Wargaming an Effective Data Breach Playbook

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  • A well-tuned incident response playbook can provide security teams with a clear roadmap for working through the incident response process. Through extensive wargaming or practicing, teams can simulate diverse situations to give them a proactive edge.
  • Security teams should cover their bases and exhaust a broader range of situations by building out and exploring a complex web of “What if?” scenarios. As the article notes, a helpful strategy can start by understanding what attackers want, which is often sensitive data.
  • Maintaining playbooks can allow security teams to understand how to identify and remediate incidents, document which personnel should be brought in to address particular incidents, and know who to communicate what information to and when throughout an incident.
  • Link to FRSecure’s Free IR Playbooks:

Five Eye Nations Release New Guidance on Smart City Cybersecurity

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  • New guidance from the Five Eye nations (Australia, Canada, New Zealand, the UK, and the US) was published on April 19th providing cybersecurity best practices for smart cities. The report advises communities that are considering becoming smart cities to assess and mitigate the cybersecurity risks that comes with the technology.
  • The guide focuses on secure planning and design, proactive supply chain risk management, and operational resilience relating to the development of smart cities. Topics range from MFA implementation to the isolation of systems when they’re compromised.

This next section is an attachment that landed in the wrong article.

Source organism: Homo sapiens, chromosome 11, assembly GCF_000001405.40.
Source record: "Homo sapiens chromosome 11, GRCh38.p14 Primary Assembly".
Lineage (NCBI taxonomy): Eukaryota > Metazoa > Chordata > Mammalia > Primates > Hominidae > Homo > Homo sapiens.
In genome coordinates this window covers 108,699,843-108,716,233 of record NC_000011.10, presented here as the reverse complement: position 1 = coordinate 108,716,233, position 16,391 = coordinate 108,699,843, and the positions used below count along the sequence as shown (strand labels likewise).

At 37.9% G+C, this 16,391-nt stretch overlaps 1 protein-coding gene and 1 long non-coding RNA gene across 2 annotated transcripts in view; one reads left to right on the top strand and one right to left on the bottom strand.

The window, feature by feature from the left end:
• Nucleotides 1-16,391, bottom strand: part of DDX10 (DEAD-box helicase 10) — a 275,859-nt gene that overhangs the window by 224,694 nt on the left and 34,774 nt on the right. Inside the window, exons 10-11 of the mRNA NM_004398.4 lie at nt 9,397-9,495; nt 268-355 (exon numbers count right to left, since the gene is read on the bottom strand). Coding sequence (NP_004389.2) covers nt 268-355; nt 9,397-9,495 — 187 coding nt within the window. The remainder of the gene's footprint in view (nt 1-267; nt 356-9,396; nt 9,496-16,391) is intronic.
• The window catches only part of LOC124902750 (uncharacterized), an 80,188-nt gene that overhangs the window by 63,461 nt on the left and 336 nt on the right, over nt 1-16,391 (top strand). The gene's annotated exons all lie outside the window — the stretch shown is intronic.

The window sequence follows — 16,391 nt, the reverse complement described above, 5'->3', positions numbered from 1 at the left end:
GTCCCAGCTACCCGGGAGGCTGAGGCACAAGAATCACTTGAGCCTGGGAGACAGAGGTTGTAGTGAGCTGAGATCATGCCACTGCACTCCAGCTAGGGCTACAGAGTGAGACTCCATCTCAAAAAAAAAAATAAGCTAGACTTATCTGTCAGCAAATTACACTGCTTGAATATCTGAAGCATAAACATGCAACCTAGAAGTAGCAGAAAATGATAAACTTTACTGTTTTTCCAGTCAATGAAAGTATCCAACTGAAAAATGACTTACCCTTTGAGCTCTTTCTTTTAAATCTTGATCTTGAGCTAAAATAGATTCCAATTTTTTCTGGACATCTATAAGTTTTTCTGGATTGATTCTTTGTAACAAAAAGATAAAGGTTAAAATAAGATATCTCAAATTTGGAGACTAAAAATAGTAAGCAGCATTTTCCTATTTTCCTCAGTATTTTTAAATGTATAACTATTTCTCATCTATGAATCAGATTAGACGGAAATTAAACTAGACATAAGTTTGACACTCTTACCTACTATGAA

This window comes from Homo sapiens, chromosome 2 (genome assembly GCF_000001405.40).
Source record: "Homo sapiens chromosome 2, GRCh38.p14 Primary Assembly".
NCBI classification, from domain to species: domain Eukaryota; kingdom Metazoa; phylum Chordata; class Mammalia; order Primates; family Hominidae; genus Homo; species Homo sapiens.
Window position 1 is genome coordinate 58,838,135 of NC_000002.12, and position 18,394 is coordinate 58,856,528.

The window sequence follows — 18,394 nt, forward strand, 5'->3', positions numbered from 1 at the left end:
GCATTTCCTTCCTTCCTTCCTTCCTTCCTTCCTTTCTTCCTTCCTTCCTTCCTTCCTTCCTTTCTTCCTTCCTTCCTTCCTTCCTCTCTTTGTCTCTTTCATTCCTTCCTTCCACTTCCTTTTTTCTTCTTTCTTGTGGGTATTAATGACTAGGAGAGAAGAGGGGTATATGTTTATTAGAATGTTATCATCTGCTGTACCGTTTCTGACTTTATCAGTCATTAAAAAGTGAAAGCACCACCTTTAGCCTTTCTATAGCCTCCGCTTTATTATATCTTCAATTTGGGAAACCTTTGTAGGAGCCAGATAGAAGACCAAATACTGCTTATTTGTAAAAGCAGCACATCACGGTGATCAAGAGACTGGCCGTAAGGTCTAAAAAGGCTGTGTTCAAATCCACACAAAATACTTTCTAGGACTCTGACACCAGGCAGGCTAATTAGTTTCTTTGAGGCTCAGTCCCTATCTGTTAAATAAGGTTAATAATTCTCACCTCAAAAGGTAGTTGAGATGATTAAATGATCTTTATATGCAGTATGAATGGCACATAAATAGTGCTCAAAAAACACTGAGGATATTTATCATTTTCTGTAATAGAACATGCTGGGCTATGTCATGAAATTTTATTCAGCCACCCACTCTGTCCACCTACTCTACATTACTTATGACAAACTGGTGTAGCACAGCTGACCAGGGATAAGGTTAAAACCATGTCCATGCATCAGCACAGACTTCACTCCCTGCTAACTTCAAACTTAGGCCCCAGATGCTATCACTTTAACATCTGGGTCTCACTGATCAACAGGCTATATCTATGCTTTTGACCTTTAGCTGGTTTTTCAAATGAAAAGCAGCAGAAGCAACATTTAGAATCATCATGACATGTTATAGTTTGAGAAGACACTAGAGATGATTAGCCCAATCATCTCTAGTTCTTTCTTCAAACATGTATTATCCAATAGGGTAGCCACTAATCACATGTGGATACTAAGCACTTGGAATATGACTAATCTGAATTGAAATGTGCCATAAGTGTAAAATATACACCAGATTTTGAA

• Link to the Guide on CISA’s Website:

How to Prevent Two Common Attacks on MFA

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  • With the widespread adoption of remote work both during and post-pandemic, the need for tighter security created an inflection point for organizations to finally adopt multifactor authentication (MFA) solutions. However, it is important to recognize that not all types of MFA are the same.
  • One type of attack on MFA discussed is phishing. The article highlights how MFA solutions that meet FIDO 2.0 specifications are considered phishing resistant. The usage of hardware tokens, such as smart cards, and biometrics can also mitigate risks associated with MFA phishing.
  • The other attack discussed relates to deepfake-based fraud used to bypass some biometrics. The methods for limiting deepfake-based attacks on MFA range include passive and active liveness detection systems.

5 Free Online Cybersecurity Resources for Small Businesses

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  • As cyberattacks increase in frequency and sophistication, small and medium-sized businesses (SMBs) become more vulnerable to cyber threats. This article provides five free resources for organizations.
  • The resources discussed include a tool developed by the British government to develop cyber action plans for small organizations and families alike, a tool to develop cyber readiness policies, the Australian government’s Exercise in a Box platform for conducting cybersecurity drills, phishing bingo sponsored by the Canadian government, and an internet hygiene portal developed by the Government of Singapore that allows users to scan their domains and email addresses.